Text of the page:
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United States Department of Agriculture

Agricultural Research Service

Research Project: IMPACT OF EARLY DIETARY FACTORS ON CHILD DEVELOPMENT AND HEALTH Title: Genome-wide alterations in polycomb-regulated epigenomic modifications in embryonic osteoblasts following exposure to maternal obesity in rats

Authors
item Chen, Jinran -
item Zhang, Jian -
item Lazarenko, Oxana -
item Blackburn, Michael -
item Ronis, Martin -
item Badger, Thomas
item Shankar, Kartik -

Submitted to: Journal of Bone and Mineral Research
Publication Type: Abstract Only
Publication Acceptance Date: July 15, 2014
Publication Date: November 15, 2014
Citation: Chen, J., Zhang, J., Lazarenko, O.P., Blackburn, M.L., Ronis, M.J., Badger, T.M., Shankar, K. 2014. Genome-wide alterations in polycomb-regulated epigenomic modifications in embryonic osteoblasts following exposure to maternal obesity in rats [abstract]. Journal of Bone and Mineral Research. 28(Suppl 1). SA0098. Available at http://www.asbmr.org/education/AbstractDetail?aid=4ee5e652-e828-4ae7-aab8-706722968c43.

Technical Abstract: Nutritional status during intrauterine and early postnatal life impacts the risk of chronic diseases, presumably via epigenetic mechanisms. However, evidence on the impact of gestational events on regulation of bone development is sparse. Recently we showed that bone development is inhibited in gestational day 18.5 (E18.5) embryos from rat dams made obese by feeding a high-fat diet (HFD). In these studies, female Sprague-Dawley rats were fed either a low-fat AIN-93G control diet or a HFD (45% fat calories) for 10 wk starting at 6 wk of age. Fetal rat osteogenic calvarial cells (FOCCs) from HFD-fed obese dams showed impaired osteogenic potential, decreased expression of osteogenic markers, and higher levels of PPAR' relative to cells from dams fed AIN-93G. More importantly, this impairment was associated with diminished mRNA/protein expression and increased promoter methylation of the osteogenic regulator HoxA10, suggesting involvement of mechanisms regulating DNA and repressive histone methylation. DNA methylation is intricately linked to histone methyltransferase (HMT) activity, especially the repressive mark H3K27me3. Since establishment of H3K27me3 is exclusively mediated via the polycomb (PcG) HMT, Enhancer of zeste homolog 2 (Ezh2), we examined this pathway. Recent studies have also shown that suppression of Ezh2 via CDK1 promotes osteogenesis. FOCCs from obese rat dams showed significantly increased mRNA and protein expression of Ezh2. Conversely, CDK1 expression and phosphorylation of Ezh2 (an inactivation event) were significantly lower in FOCCs from obese rat dams. In line with these results, H3K27me3 abundance in FOCCs from embryos of obese dams was significantly higher compared to cells from control dams. Analysis of genome-wide localization of the repressive histone mark H3K27me3 via ChIP-seq identified 338 genes with at least 2-fold increase in H3K27me3 in FOCCs from obese dams. Enrichment of GO terms for these genes revealed that appendage morphogenesis and bone development biological processes were signficantly enriched. Transcriptional regulation of these genes was confirmed using real-time PCR. Of these genes, H3K27me3 of IGF1 promoter was found to be increased, and H3K27me3 of BMP4 promoter was decreased, suggesting altered differentiation potential toward either osteoblasts or adipocytes. These results suggest that maternal obesity may affect fetal skeletal development through epigenetic regulation of polycomb-regulated genes, which may contribute to low bone mass in the offspring later in life.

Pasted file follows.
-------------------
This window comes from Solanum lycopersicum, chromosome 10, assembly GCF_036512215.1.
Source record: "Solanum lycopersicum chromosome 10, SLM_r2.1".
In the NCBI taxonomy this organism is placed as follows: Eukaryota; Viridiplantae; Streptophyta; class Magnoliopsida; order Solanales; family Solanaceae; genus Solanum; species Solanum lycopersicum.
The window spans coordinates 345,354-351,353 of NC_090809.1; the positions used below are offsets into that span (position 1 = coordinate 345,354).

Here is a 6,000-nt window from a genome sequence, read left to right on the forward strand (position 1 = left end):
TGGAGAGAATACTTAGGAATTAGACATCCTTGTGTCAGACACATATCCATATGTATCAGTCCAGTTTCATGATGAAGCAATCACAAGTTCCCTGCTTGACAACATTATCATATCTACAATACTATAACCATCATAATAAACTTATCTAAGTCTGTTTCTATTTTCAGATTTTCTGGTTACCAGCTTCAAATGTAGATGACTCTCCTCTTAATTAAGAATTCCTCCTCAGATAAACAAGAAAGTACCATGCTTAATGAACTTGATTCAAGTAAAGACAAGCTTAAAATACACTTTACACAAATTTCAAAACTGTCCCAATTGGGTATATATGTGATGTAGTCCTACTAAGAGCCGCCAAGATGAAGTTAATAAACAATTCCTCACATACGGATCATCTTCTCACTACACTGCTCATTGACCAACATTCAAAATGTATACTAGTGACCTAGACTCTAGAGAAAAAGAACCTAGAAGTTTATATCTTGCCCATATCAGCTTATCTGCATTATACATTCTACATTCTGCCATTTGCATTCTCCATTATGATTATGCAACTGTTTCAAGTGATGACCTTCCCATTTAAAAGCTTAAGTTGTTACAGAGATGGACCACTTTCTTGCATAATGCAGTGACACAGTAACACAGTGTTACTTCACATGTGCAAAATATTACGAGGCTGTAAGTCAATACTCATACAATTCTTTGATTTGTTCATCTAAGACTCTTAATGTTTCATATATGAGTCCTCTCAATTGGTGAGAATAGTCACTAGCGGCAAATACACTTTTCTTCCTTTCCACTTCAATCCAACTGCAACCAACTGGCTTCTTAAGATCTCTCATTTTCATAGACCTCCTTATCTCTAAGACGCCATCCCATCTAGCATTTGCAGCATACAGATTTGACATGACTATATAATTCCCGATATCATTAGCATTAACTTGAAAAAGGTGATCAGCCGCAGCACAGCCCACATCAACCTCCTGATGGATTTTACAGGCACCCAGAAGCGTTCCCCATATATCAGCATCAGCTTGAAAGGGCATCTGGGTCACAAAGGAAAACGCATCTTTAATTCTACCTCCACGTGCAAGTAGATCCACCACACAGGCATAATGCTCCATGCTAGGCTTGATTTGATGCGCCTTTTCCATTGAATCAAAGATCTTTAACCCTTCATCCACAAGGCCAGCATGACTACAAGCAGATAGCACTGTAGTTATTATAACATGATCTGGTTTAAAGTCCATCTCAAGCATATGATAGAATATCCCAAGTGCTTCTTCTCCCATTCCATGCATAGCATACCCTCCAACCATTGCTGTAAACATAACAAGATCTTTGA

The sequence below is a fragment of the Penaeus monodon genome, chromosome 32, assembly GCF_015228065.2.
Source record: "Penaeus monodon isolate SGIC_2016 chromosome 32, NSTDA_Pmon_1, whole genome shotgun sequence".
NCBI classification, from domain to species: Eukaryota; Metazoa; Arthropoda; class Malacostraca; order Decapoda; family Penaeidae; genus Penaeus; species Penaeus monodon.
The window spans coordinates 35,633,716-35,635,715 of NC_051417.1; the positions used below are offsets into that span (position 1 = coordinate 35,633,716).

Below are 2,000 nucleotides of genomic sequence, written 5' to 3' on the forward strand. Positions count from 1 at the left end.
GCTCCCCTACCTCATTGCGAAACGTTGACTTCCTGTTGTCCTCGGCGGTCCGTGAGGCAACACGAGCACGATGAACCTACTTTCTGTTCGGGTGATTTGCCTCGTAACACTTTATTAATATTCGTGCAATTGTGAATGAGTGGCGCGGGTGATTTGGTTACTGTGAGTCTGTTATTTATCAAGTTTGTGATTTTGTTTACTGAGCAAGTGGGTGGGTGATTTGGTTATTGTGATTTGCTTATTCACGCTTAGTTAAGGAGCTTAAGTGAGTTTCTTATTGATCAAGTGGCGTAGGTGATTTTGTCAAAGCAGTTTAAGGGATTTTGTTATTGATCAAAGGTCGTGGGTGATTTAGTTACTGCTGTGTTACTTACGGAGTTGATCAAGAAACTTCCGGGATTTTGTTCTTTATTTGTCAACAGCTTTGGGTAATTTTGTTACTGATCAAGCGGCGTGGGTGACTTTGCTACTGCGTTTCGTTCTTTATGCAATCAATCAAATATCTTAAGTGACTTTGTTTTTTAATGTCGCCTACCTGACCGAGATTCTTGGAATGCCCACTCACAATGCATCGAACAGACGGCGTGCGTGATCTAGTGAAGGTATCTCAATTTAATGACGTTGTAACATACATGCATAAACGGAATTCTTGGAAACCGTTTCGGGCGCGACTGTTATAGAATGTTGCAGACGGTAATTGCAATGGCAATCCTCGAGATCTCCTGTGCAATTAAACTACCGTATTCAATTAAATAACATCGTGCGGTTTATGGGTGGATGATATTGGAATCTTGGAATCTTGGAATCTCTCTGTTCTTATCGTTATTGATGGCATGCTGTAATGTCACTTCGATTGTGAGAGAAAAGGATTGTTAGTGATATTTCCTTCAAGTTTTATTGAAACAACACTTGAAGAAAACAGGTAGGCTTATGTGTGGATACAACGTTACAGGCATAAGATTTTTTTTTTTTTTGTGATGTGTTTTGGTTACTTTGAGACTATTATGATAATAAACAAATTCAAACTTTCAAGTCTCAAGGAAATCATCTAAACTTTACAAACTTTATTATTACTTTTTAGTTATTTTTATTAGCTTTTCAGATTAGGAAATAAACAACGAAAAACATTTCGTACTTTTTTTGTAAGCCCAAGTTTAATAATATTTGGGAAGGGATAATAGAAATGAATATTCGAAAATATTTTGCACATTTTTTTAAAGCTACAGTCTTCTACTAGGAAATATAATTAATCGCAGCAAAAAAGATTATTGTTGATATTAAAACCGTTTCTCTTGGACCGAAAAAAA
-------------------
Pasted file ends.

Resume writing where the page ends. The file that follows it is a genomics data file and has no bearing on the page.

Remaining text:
Last Modified: 10/22/2014
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